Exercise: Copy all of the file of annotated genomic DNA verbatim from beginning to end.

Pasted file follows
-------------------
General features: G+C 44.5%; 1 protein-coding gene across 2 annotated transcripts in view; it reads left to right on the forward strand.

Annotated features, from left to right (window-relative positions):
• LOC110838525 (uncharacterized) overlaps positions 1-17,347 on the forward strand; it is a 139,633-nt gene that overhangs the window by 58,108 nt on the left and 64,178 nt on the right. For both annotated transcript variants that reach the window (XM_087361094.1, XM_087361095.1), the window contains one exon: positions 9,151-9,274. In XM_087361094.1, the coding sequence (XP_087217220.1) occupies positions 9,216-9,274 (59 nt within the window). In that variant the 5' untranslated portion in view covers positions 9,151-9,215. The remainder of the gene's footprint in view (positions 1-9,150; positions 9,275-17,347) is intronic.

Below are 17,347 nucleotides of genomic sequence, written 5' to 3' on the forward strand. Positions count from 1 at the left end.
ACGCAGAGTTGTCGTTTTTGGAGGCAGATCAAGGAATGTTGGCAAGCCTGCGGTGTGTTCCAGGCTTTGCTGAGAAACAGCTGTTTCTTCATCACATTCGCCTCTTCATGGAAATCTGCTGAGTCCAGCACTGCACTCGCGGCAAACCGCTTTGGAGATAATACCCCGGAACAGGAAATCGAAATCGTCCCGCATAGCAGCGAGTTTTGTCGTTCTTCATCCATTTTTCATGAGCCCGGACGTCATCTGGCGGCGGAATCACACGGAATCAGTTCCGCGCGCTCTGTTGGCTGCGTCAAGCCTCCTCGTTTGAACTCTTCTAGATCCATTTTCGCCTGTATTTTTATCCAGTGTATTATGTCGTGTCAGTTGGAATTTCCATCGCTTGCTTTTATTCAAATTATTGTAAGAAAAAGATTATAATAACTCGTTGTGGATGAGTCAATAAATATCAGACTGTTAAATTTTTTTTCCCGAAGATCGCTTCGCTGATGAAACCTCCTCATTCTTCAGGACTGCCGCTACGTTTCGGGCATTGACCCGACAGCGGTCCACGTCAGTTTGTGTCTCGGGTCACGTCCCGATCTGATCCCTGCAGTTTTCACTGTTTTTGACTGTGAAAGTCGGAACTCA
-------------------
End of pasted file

General features: G+C 44.5%; 1 protein-coding gene across 2 annotated transcripts in view; it reads left to right on the forward strand.

Annotated features, from left to right (window-relative positions):
• LOC110838525 (uncharacterized) overlaps positions 1-17,347 on the forward strand; it is a 139,633-nt gene that overhangs the window by 58,108 nt on the left and 64,178 nt on the right. For both annotated transcript variants that reach the window (XM_087361094.1, XM_087361095.1), the window contains one exon: positions 9,151-9,274. In XM_087361094.1, the coding sequence (XP_087217220.1) occupies positions 9,216-9,274 (59 nt within the window). In that variant the 5' untranslated portion in view covers positions 9,151-9,215. The remainder of the gene's footprint in view (positions 1-9,150; positions 9,275-17,347) is intronic.

Below are 17,347 nucleotides of genomic sequence, written 5' to 3' on the forward strand. Positions count from 1 at the left end.
ACGCAGAGTTGTCGTTTTTGGAGGCAGATCAAGGAATGTTGGCAAGCCTGCGGTGTGTTCCAGGCTTTGCTGAGAAACAGCTGTTTCTTCATCACATTCGCCTCTTCATGGAAATCTGCTGAGTCCAGCACTGCACTCGCGGCAAACCGCTTTGGAGATAATACCCCGGAACAGGAAATCGAAATCGTCCCGCATAGCAGCGAGTTTTGTCGTTCTTCATCCATTTTTCATGAGCCCGGACGTCATCTGGCGGCGGAATCACACGGAATCAGTTCCGCGCGCTCTGTTGGCTGCGTCAAGCCTCCTCGTTTGAACTCTTCTAGATCCATTTTCGCCTGTATTTTTATCCAGTGTATTATGTCGTGTCAGTTGGAATTTCCATCGCTTGCTTTTATTCAAATTATTGTAAGAAAAAGATTATAATAACTCGTTGTGGATGAGTCAATAAATATCAGACTGTTAAATTTTTTTTCCCGAAGATCGCTTCGCTGATGAAACCTCCTCATTCTTCAGGACTGCCGCTACGTTTCGGGCATTGACCCGACAGCGGTCCACGTCAGTTTGTGTCTCGGGTCACGTCCCGATCTGATCCCTGCAGTTTTCACTGTTTTTGACTGTGAAAGTCGGAACTCA